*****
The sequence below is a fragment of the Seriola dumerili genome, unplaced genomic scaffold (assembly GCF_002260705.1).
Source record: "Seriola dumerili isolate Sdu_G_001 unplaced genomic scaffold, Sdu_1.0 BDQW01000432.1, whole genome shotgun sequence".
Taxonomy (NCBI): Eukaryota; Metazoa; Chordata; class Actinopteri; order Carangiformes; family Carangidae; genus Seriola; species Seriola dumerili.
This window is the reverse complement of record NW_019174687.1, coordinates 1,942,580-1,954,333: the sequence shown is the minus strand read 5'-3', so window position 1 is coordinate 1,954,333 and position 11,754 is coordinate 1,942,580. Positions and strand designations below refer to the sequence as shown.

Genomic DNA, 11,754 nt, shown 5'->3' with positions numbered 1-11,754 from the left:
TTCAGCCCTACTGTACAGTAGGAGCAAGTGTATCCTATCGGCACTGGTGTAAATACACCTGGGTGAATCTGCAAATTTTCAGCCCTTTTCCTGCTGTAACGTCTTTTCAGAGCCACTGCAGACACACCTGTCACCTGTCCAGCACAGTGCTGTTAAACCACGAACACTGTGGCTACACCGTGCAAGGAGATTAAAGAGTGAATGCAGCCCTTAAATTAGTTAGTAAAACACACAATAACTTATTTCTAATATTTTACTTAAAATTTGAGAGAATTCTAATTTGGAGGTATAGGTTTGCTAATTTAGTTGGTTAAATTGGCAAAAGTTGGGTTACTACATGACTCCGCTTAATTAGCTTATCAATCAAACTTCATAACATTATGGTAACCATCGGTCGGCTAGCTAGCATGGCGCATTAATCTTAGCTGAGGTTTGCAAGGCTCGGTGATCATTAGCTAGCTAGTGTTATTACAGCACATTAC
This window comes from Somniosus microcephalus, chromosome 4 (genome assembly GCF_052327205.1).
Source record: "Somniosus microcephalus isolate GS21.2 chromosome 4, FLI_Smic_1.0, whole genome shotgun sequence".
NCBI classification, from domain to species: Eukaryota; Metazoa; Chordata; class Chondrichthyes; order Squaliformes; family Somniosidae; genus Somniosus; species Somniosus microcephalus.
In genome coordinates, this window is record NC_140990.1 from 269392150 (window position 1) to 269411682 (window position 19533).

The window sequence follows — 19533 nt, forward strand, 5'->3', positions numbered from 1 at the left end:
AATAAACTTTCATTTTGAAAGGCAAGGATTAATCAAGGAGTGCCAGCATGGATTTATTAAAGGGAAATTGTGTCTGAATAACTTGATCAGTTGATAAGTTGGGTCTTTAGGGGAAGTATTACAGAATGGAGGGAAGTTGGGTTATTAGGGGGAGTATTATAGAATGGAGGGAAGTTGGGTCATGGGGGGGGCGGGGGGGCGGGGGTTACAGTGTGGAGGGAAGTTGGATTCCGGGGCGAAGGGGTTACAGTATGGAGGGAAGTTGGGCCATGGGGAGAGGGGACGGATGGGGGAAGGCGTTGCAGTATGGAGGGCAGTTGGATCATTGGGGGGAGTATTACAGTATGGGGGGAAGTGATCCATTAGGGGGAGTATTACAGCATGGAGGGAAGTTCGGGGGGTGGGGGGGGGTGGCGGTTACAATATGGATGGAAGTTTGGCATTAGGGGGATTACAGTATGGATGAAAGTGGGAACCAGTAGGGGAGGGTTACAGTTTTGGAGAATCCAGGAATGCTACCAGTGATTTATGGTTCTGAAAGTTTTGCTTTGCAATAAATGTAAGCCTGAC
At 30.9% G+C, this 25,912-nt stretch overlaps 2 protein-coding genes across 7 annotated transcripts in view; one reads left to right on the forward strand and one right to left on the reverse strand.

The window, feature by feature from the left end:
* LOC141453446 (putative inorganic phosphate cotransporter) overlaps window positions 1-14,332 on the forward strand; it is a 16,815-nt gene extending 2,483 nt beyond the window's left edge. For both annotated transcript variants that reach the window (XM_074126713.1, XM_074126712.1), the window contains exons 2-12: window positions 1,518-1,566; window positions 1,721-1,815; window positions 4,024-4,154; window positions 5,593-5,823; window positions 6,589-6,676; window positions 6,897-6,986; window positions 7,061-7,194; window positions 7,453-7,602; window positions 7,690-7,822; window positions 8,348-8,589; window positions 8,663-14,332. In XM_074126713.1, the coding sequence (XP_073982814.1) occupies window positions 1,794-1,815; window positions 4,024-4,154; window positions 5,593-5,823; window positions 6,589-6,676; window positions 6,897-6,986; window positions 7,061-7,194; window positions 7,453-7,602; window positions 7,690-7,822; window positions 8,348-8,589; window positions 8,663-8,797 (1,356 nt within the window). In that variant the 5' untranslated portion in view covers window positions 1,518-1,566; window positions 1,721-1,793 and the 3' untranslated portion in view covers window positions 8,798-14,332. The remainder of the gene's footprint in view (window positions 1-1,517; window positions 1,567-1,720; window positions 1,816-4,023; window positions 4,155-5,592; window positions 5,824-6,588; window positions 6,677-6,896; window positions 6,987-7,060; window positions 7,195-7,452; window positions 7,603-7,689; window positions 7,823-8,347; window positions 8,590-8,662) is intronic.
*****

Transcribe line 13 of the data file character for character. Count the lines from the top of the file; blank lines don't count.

At 30.9% G+C, this 25,912-nt stretch overlaps 2 protein-coding genes across 7 annotated transcripts in view; one reads left to right on the forward strand and one right to left on the reverse strand.